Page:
VOLGA, SD (KELO) – Damaged buildings.
Recent storms have left their mark on farms across South Dakota. Farmers are feeling the effects, not only physically, but also mentally.
“We haven’t had major damage compared to other people, but it certainly can be. I know people who have lost livestock buildings that were really their dream, they just built them in the last few years and all of a sudden it’s gone and it’s really hard on people and you watch your life goals and dreams blow away in the wind,” said Scott VanderWal, agricultural producer and president of the South Dakota Farm Bureau.
But farmers are not alone. There are several resources available for those involved in the industry.
“We’ve encouraged people to get professional help if they feel like they’re having issues with depression, things like that. Three of South Dakota’s leading health care providers have resources like this, from getting personal help to an anonymous phone line where you can just talk to someone so those resources are there. , they are professionals who can handle this and we encourage people to contact them if they feel it is necessary,” VanderWal said.
Avera’s Agricultural and Rural Stress Hotline has seen an increase in calls following storms.
“The number of calls goes up and down depending on a lot of things, storms and bad weather are definitely one of them. In the last three and a half years that we’ve run it, when you have a dry season or part of that, you usually end up with more calls,” said Thomas Otten, assistant vice president of the behavioral health from Avera.
Since launching the hotline in 2019, Avera has received more than a thousand calls from agricultural producers or their concerned family and friends. They then connect these people with a professional who not only works there, but is also a farmer himself.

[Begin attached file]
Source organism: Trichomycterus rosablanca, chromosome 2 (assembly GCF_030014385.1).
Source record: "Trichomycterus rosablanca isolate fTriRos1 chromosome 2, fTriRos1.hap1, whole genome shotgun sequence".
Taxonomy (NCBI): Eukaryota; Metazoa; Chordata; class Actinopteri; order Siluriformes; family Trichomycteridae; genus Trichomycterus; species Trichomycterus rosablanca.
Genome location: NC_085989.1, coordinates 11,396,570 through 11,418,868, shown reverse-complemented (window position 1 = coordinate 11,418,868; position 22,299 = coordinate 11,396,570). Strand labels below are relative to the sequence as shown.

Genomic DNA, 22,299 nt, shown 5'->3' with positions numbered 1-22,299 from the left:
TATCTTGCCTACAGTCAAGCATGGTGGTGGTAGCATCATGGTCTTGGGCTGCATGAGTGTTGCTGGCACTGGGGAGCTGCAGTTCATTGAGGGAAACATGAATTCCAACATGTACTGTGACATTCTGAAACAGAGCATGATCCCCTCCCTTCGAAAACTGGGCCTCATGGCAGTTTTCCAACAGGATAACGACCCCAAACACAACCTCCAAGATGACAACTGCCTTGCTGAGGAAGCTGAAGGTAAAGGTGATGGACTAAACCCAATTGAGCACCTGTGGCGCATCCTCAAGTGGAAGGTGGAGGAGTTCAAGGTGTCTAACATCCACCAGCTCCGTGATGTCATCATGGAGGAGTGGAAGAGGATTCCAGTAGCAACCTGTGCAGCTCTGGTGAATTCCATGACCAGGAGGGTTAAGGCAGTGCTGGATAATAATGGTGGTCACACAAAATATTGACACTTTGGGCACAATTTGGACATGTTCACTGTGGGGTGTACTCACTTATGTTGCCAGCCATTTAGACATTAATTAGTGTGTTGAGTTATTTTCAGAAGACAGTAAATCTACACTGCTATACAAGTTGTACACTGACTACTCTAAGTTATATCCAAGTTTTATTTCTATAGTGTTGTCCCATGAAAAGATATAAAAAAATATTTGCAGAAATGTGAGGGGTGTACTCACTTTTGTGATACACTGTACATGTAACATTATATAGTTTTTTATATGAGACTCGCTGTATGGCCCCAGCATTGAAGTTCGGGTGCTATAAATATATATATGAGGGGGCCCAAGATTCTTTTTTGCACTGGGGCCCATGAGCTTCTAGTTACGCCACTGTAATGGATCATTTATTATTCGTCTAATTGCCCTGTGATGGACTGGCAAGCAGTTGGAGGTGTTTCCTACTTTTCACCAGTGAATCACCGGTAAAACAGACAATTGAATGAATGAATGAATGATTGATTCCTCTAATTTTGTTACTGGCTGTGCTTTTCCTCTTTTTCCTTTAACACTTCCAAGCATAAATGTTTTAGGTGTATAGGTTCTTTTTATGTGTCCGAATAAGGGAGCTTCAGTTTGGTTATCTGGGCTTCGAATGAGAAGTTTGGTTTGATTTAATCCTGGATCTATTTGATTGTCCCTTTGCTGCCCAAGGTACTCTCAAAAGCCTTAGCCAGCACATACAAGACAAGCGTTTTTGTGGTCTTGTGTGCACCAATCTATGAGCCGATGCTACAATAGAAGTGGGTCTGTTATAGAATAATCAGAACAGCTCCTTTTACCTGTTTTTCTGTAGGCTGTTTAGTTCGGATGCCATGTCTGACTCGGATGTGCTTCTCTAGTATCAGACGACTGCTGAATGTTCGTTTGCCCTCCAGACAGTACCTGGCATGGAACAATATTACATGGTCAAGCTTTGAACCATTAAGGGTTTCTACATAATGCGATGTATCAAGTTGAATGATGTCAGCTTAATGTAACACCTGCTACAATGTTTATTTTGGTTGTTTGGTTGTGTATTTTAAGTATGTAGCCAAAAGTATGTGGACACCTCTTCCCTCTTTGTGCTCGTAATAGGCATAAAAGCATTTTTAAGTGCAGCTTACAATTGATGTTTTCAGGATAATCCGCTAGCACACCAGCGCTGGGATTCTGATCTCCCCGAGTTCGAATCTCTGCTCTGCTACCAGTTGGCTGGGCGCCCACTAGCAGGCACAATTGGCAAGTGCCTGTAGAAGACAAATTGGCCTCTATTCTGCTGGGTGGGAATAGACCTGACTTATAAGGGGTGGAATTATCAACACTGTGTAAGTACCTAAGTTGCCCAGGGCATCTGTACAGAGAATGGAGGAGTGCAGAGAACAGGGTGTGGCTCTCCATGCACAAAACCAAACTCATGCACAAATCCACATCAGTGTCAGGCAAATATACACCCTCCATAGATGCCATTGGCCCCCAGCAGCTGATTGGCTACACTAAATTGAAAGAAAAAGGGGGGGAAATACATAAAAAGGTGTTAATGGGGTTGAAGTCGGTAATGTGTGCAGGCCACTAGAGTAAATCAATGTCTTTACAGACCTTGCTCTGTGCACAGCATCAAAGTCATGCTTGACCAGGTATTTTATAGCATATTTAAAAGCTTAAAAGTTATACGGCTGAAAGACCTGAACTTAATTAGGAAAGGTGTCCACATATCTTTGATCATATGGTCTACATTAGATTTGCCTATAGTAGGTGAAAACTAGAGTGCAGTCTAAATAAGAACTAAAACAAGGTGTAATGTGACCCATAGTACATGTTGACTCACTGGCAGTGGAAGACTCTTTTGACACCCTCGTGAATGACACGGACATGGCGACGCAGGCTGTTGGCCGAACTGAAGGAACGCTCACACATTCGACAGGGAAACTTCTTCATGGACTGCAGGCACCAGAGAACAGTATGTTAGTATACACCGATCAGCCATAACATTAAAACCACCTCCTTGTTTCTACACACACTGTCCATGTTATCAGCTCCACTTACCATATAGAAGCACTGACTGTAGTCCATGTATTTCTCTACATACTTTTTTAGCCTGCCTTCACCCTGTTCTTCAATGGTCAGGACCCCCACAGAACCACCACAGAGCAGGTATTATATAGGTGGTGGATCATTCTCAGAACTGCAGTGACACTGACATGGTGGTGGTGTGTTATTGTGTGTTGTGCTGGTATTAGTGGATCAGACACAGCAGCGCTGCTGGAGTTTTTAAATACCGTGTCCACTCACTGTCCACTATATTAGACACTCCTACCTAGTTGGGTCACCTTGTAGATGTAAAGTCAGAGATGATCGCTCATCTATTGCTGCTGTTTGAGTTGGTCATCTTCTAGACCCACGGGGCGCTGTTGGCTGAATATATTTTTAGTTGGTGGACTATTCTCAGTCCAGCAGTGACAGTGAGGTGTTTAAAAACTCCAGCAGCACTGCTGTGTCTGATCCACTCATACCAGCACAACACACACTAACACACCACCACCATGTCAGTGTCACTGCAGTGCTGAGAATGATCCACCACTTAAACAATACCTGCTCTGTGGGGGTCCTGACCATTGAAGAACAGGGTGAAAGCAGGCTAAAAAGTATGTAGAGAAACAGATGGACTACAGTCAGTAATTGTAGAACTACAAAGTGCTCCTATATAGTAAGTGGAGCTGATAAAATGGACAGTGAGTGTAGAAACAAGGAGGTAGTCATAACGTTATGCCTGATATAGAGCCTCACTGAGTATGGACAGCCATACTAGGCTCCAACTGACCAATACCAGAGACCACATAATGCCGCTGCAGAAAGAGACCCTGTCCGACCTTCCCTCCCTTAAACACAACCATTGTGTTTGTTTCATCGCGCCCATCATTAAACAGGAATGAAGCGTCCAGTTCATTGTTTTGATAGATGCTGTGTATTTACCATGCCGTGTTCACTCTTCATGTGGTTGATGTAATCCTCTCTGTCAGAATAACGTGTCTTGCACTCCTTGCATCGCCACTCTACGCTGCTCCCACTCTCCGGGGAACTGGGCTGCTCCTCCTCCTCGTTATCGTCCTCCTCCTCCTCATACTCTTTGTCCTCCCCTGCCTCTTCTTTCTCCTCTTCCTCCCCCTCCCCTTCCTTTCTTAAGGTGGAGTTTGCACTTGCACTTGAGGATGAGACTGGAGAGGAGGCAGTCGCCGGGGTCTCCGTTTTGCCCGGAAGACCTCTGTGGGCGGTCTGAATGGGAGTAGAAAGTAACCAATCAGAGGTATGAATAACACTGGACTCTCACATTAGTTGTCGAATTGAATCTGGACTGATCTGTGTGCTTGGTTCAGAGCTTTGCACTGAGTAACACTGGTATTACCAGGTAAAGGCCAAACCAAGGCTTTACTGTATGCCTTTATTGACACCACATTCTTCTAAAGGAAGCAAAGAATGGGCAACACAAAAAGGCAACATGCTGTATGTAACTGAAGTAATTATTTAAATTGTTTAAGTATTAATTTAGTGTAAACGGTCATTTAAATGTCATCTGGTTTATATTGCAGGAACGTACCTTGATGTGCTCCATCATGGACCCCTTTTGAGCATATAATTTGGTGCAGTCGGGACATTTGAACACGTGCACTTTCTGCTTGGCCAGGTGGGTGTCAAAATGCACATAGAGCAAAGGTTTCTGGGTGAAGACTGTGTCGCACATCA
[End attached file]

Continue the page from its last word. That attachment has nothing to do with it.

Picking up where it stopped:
“One of the very unique things that happens is that he may be making phone calls with farmers, but it may be 7 p.m. and one of them may be in a tractor when that phone call occurs” , Otten said. . “So I think someone who really understands this farming community and is incredibly vital to knowing the stressors that come with it.”
“The first thing that comes to mind is that farmers and herders are very, very proud and independent. They sometimes feel like it’s demeaning to ask for help,” VanderWal said. “It’s okay to ask for help and it’s a very dangerous thing to go through depression and it’s important to address it.”
Family members and friends should also be on the lookout for signs of mental distress in others.
“Isolation and withdrawal is definitely something that’s a red flag,” Otten said. “Now there’s not one thing that or any magic pill there’s not one thing you see one thing you say if you see this you have to reach out. Which I encourage you to do is if you have concerns, or if you think they are going through a difficult time, talk to them, ask the question: do you have suicidal thoughts?”
“It’s very important to talk to them, to encourage them to get help. As farmers and ranchers, we’re not really qualified to provide support or services or things like that, but encourage them to get help, that’s the main thing,” VanderWal said.
Be there for others and help them get the resources they need.
“Farmers and ranchers are eternal optimists and we always look forward and that’s a good thing because things don’t always go your way in the moment,” VanderWal said.
There are many other resources to help farmers connect to mental health resources and cover the costs of these services.
- DSS has weather-related behavioral health resources available for children, parents and schools online here.
- To find a community mental health center in your area, click on here or call the South Dakota Treatment Resource Hotline at 1.800.920.4343. Services can be in person or via telehealth and financial assistance is available.
- The Behavioral Health Voucher Program provides financial assistance and support for mental health services for people affected by natural disasters, including farmers, ranchers and their families. For more information, click herecall the SDSU extension at 605.688.5125 or simply call 211.
- Farmers and ranchers can also call the Farm and Rural Stress Hotline at 1.800.691.4336 to speak to Avera’s knowledgeable and compassionate mental health professionals.
- Text “TALK” to 741741 to connect with a crisis counselor trained at the Crisis Text Line.
- Secondary students can text ‘icare’ to 898211 to connect with the helpline. Text4Hope program.
- Call Suicide Prevention Lifeline 800.273.8255 (TALK) or chat online here.
- Call 211 or text your zip code to 898211 to access resources in your area. The 211 Helpline app is also free and available on Google Play or the Apple App Store.